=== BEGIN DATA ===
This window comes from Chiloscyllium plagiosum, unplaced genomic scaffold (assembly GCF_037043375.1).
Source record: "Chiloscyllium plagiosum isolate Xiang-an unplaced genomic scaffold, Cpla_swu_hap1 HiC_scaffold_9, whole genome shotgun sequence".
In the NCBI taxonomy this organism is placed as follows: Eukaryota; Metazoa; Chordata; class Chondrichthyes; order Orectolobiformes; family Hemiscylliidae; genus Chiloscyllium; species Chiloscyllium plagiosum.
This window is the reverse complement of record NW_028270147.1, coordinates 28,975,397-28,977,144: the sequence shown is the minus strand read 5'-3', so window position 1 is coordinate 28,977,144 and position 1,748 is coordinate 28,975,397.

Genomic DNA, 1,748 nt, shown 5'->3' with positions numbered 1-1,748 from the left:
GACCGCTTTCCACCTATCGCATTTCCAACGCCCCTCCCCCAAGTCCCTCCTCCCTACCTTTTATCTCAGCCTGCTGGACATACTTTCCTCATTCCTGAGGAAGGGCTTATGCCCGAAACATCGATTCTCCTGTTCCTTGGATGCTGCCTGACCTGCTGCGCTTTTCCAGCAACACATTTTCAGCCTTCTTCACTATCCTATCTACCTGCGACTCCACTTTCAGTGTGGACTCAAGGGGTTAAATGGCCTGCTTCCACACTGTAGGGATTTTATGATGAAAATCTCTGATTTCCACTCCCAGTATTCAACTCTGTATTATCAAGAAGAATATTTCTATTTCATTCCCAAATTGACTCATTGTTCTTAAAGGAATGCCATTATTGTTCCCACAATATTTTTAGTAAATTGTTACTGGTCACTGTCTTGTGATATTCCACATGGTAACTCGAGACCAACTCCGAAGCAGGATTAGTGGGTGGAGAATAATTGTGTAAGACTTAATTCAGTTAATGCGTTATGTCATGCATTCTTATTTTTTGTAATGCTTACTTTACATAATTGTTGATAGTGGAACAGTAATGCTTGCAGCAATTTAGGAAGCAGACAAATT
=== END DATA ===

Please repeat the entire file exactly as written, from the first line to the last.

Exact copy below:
This window comes from Chiloscyllium plagiosum, unplaced genomic scaffold (assembly GCF_037043375.1).
Source record: "Chiloscyllium plagiosum isolate Xiang-an unplaced genomic scaffold, Cpla_swu_hap1 HiC_scaffold_9, whole genome shotgun sequence".
In the NCBI taxonomy this organism is placed as follows: Eukaryota; Metazoa; Chordata; class Chondrichthyes; order Orectolobiformes; family Hemiscylliidae; genus Chiloscyllium; species Chiloscyllium plagiosum.
This window is the reverse complement of record NW_028270147.1, coordinates 28,975,397-28,977,144: the sequence shown is the minus strand read 5'-3', so window position 1 is coordinate 28,977,144 and position 1,748 is coordinate 28,975,397.

Genomic DNA, 1,748 nt, shown 5'->3' with positions numbered 1-1,748 from the left:
GACCGCTTTCCACCTATCGCATTTCCAACGCCCCTCCCCCAAGTCCCTCCTCCCTACCTTTTATCTCAGCCTGCTGGACATACTTTCCTCATTCCTGAGGAAGGGCTTATGCCCGAAACATCGATTCTCCTGTTCCTTGGATGCTGCCTGACCTGCTGCGCTTTTCCAGCAACACATTTTCAGCCTTCTTCACTATCCTATCTACCTGCGACTCCACTTTCAGTGTGGACTCAAGGGGTTAAATGGCCTGCTTCCACACTGTAGGGATTTTATGATGAAAATCTCTGATTTCCACTCCCAGTATTCAACTCTGTATTATCAAGAAGAATATTTCTATTTCATTCCCAAATTGACTCATTGTTCTTAAAGGAATGCCATTATTGTTCCCACAATATTTTTAGTAAATTGTTACTGGTCACTGTCTTGTGATATTCCACATGGTAACTCGAGACCAACTCCGAAGCAGGATTAGTGGGTGGAGAATAATTGTGTAAGACTTAATTCAGTTAATGCGTTATGTCATGCATTCTTATTTTTTGTAATGCTTACTTTACATAATTGTTGATAGTGGAACAGTAATGCTTGCAGCAATTTAGGAAGCAGACAAATT